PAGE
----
New Study: Up to Half of Opioids Prescribed at the Time of Dental Visits are Excessive

In this cross-sectional analysis of 542,958 dental visits by adult patients, between 1 in 4 and 1 in 2 opioid prescriptions exceeded the recommended morphine equivalents and days’ supply for acute pain management, respectively.

Between a quarter and half of opioid prescriptions from dental visits exceeded recommendations from prior studies, found the largest study of U.S. commercial dental plan visits investigating the overprescribing of opioids: “Overprescribing of Opioids to Adults by Dentists in the U.S. 2011-2015.” This research was recently published in the American Journal of Preventive Medicine by Center for Research on Health Care and Center for Pharmaceutical Policy and Prescribing authors Katie J. Suda, PharmD, MS and Walid F. Gellad, MD, MPH, among other collaborators.

Between 2011 and 2015, more than 1.4 million patients were prescribed opioids on the day of a dental service. Of those, researchers examined 542,958 cases and found that 29% of prescribed opioids exceed the recommended morphine equivalents. Though this number decreased from 2011 to 2014, it increased in 2015.

Unlike national trends, opioid overprescribing by dentists is increasing. Our results should initiate a call to action to professional organizations and public health and advocacy groups to improve the guidelines for prescribing opioids for oral pain,” explained lead investigator Dr. Suda in the American Journal of Preventive Medicine press release.  “As high prescribers of opioids writing prescriptions for a tenth of the opioids dispensed in the US, dentists should be included as part of the multi-faceted solution needed for the opioid epidemic.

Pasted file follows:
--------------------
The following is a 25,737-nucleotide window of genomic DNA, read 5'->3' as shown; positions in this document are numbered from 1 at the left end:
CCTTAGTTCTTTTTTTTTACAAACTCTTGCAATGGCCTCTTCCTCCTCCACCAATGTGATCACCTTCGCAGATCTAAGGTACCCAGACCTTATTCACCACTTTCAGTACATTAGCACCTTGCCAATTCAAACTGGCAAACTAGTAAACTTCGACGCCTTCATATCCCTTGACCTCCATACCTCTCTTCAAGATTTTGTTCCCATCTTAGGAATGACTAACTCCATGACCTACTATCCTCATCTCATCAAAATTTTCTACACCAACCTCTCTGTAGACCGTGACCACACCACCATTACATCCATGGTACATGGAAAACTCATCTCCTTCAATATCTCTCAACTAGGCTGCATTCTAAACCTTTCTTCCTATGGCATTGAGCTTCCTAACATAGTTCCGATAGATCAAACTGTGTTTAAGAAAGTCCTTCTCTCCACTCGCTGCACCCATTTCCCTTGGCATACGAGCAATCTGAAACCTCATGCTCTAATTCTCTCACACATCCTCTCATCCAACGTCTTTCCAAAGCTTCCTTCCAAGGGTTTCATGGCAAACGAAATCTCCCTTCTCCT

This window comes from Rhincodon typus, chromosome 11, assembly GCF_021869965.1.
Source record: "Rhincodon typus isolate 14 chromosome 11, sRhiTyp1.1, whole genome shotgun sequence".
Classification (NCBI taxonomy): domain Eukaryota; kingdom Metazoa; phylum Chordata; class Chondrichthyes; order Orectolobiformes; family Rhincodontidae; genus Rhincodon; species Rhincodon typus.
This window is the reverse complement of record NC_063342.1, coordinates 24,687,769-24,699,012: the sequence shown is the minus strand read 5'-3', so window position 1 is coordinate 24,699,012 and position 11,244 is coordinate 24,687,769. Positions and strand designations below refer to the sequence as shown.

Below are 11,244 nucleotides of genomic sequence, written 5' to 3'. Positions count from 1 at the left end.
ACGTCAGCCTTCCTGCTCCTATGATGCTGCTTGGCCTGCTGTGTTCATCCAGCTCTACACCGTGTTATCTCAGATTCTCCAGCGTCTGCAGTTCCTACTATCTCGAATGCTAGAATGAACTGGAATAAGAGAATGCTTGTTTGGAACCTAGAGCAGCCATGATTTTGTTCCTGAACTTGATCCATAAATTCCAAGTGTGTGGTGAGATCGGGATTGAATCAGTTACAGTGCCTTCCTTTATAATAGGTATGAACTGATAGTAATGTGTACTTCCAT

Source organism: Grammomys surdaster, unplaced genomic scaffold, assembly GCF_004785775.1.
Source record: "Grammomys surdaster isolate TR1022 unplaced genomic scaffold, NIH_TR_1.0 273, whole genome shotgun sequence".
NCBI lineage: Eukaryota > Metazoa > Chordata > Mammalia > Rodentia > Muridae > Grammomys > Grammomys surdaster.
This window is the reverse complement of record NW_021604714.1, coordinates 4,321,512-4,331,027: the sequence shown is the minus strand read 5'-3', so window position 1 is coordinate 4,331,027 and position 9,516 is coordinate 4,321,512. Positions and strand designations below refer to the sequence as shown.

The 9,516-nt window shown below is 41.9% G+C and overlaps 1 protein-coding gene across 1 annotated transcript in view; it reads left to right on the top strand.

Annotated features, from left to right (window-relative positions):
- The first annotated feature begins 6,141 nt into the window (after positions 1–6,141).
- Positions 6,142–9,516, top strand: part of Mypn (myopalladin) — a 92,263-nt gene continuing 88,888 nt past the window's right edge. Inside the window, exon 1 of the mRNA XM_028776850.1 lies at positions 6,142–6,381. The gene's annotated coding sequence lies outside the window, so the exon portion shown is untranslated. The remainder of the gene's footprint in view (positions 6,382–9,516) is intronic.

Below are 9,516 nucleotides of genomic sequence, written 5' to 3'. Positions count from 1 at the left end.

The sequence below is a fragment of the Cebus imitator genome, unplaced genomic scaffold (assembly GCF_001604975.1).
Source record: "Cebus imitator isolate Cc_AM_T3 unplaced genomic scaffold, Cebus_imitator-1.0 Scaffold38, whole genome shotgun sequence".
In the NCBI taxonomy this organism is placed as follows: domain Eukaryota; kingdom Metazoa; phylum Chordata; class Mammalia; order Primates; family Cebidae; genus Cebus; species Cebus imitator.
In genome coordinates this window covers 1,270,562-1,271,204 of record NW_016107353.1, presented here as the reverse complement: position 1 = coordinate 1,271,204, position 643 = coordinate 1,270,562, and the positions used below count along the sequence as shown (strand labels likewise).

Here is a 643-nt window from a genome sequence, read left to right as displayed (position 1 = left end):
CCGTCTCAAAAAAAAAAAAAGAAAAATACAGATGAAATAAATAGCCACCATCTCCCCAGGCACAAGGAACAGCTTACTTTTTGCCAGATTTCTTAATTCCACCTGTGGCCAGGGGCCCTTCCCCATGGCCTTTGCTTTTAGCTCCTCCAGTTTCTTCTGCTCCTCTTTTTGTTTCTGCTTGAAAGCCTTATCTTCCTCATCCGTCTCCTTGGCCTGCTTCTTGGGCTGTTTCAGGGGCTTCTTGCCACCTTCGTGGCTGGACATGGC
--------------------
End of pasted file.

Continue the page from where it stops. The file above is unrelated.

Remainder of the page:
Additionally, consistently over the study period, more than half of the prescriptions exceed the recommended days’ supply. Patients who were most likely to have opioids prescribed inappropriately included patients aged 18 to 34 years, men, patients residing in the Southern U.S., and those receiving oxycodone.

Though the CDC guidelines that informed the researchers’ definition of overprescribing were not published until after the study period, earlier research supported the recommendation that opioids be prescribed for no more than 2 days, even following the procedures with the most potential to cause pain. The researchers suggest that opioid prescribing interventions among dentists may help address dental opioid overprescribing.

Similar to medical providers, dentists need to be provided resources to aid in their prescribing decisions for pain medications,” commented Dr. Suda in the AJPM press release. “This should include clinical guidelines specific to oral pain and education on how to talk to their patients about treating their oral pain.

Additional authors on this research are Jifang Zhou, MD, MPH, Susan Rowan, DDS, and Rosanne I. Perez, BS, of the University of Illinois at Chicago; Jessina C. McGregor, PhD, of Oregon State University,  Charlesnika T. Evans, PhD, MPH, of Hines VA Hospital and Northwestern University; and Gregory S. Calip, PharmD, MPH, PhD, of the University of Illinois at Chicago and the Fred Hutchinson Cancer Research Center.

Research was supported by the Agency for Healthcare Research and Quality.

February 14, 2020 • Michelle Woods